In the year 859 AD, the corrupt Tang dynasty is in decline. A revolutionary group known as the House of Flying Daggers proves a great threat to the empire, and police officer Leo (Andy Lau) suspects that a blind dancing girl called Mei (Ziyi Zhang) might be the long-lost daughter of their old leader. He dispatches his deputy Jin (Takeshi Kaneshiro) to go undercover as a fellow revolutionary in an attempt to draw the Flying Daggers into the open.
Zhang Yimou’s House of Flying Daggers follows the huge success of his 2002 epic Hero, and like that film it combines spectacular visuals with thrilling displays of martial arts. It’s a good companion piece but is a different film, actually much closer in tone to Crouching Tiger, Hidden Dragon, Ang Lee’s crossover hit to which Hero was wrongly compared. In terms of story, it’s certainly a lot more straightforward than the confusing, multiple narrative of Hero. After pretending to rescue Mei from the clutches of Leo, Jin accompanies the girl as they flee, hoping he can learn the location of the Flying Daggers. What he doesn’t count on is falling for her, a situation complicated even further when Leo himself is revealed to be both in love with Mei and a member the rebel gang.
The first half plays out as a thrilling action movie. As Jin and Mei make their journey across country, Jin learns that his general is sending real troops against them, believing that the Flying Daggers are unlikely to emerge unless Mei is in real danger. So Jin is forced to go up against his own colleagues in a series of gripping confrontations, including a bloody showdown in a field of long grass and a spectacular chase through a forest of bamboo, as the general’s soldiers pursue the couple metres above them in the treetops. These fights make heavy use of CGI, the camera following arrows and knives as they soar through the air, but are none the worse for it; Yimou is able to make clever use of the technology without overwhelming an old-fashioned story with it.
Andy Lau, playing Leo, features very little during this first hour, but Ziyi Zhang and Japanese actor Takeshi Kaneshiro contribute a youthful charisma to their roles. The stunning Zhang was massively underused in Hero, but here she is central to the entire plot – in the end, the film is about her and not the Flying Daggers. Which is unfortunately the problem with the overly melodramatic second half, when Leo and Jin’s true identities are revealed to each other and Mei is forced to choose between them. It’s not hard to see why both men would be in love with her, but its less clear why she would fall for Jin. He does save her a couple of times, granted, but she knows all along he’s an undercover agent of the despised Tang Emperor, and Yimou is more interested in showing them running and fighting than actually falling in love. The anticipated spectacular showdown between the Flying Daggers and the general’s men never happens; instead the film climaxes with a vicious snow-bound duel between the two men vying for Mei’s affection which, while well staged, is not nearly as stirring as it should have been.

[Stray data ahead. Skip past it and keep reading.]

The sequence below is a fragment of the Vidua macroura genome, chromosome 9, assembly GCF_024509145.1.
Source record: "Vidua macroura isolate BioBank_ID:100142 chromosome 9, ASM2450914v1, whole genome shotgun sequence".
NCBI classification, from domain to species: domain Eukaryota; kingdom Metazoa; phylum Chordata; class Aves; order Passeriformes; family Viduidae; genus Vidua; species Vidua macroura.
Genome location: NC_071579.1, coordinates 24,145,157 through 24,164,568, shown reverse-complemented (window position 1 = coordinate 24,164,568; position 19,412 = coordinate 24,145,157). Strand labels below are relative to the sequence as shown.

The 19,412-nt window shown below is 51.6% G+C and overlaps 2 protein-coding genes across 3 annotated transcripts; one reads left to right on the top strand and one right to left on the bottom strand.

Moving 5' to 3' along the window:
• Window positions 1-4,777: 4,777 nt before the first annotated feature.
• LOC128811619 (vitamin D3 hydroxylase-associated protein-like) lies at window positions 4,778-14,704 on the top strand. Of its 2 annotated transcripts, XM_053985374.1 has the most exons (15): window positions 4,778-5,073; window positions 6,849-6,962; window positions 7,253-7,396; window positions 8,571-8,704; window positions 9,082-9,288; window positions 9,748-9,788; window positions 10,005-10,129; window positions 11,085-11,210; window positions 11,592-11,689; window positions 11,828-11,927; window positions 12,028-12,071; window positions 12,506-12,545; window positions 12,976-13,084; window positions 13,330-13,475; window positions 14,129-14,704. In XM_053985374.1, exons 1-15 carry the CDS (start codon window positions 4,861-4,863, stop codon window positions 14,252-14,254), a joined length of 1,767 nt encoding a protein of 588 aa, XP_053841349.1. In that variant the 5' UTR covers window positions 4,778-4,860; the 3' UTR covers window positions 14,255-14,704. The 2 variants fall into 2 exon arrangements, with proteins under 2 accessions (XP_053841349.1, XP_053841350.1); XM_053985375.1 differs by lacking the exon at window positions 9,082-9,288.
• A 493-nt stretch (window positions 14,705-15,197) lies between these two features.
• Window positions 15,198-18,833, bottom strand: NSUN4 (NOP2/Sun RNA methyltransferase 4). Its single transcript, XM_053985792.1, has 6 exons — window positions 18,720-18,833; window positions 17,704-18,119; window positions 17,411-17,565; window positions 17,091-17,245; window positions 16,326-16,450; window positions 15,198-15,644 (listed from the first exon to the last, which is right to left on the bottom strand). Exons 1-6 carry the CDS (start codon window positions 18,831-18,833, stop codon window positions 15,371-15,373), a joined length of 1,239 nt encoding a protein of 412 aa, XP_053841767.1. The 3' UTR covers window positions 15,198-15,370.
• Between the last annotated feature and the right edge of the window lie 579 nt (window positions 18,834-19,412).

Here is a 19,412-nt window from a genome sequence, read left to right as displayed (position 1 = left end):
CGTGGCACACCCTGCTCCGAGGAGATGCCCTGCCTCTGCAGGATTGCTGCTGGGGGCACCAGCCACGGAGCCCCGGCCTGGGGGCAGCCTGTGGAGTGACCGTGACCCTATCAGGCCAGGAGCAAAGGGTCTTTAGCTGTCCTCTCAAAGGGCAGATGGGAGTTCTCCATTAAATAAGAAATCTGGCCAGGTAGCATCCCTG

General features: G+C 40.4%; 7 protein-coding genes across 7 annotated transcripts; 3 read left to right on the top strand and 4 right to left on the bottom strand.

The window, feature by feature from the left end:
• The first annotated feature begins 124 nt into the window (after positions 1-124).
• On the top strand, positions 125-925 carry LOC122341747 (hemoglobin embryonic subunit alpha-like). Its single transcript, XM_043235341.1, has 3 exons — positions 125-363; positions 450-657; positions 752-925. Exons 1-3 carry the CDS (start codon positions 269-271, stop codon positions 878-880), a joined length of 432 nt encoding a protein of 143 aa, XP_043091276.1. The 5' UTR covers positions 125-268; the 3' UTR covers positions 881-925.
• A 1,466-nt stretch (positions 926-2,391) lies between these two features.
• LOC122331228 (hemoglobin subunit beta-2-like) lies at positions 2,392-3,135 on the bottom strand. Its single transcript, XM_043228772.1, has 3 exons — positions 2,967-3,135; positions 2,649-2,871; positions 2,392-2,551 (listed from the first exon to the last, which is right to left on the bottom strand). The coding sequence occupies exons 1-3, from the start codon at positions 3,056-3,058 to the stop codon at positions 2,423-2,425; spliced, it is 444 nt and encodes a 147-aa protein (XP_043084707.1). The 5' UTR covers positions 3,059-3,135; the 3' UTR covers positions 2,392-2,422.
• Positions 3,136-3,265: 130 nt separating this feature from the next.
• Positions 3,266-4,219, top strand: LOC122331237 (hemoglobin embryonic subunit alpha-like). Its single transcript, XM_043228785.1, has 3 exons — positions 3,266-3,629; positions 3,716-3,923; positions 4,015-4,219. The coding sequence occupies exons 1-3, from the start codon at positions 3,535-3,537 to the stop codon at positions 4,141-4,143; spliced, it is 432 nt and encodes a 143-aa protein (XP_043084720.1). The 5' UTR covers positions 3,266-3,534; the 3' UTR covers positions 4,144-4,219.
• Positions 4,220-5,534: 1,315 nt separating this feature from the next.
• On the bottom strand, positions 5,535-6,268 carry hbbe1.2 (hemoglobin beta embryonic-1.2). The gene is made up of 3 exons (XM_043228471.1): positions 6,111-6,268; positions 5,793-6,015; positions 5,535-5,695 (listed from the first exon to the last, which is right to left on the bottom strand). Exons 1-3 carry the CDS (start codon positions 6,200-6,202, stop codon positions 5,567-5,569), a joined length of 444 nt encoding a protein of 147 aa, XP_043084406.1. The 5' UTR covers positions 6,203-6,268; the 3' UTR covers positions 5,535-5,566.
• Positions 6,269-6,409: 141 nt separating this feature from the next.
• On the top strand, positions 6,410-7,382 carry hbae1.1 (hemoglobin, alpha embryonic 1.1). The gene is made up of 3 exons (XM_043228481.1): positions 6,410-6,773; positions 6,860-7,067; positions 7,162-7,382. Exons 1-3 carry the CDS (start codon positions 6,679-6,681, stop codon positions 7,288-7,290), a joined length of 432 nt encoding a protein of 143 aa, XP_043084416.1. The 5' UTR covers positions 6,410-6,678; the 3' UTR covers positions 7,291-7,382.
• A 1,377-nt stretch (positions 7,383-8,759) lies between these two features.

Christopher Doyle, the cinematographer behind Hero’s much-heralded visual palate, does not return here, but replacement Zhao Xiaoding ensures House of Flying Daggers is no less beautiful to look at. As in that earlier film – and other Yimou classics like Raise the Red Lantern – colour is everything. The walls and panels of the brothel in which Mei is working at the beginning are so intricately painted that it’s difficult to take it all in – the dazzling ‘echo dance’ she performs turns the room into a swirling tapestry. Elsewhere, the countryside through which the Mei and Jin make their escape is brought vividly to life, and the bamboo forest is bathed in a rich, shimmering green.
House of Flying Dagger is not as strong a film as Hero, but perhaps the comparison is unfair. What Yimou has attempted is a smaller scale, more human martial arts drama that makes no great observations about the human condition, and the director deserves credit for trying to engage the heart as well as the eyes.
Chinese director responsible for some of the country’s best known international hits. A graduate of the Beijing Film Academy, Yimou made his debut in 1987 with Red Sorghum, which like much of his later work combined a small-scale drama with stunning visuals. His breakthrough film was the beautiful Raise the Red Lantern, the first of four films he made with then-partner Gong Li. The Story of Qui Ju, To Live, Shanghai Triad and Not One Less were among the films Yimou made throughout the 90s. The Chaplin-esque comedy Happy Times was a bit of a misfire, but 2002's Oscar-nominated martial arts spectacle Hero was a massive hit, critically and commercially. Another martial arts film, House of Flying Daggers, followed in 2004, as did Curse of the Golden Flower and later the internationally-flavoured fantasy The Great Wall.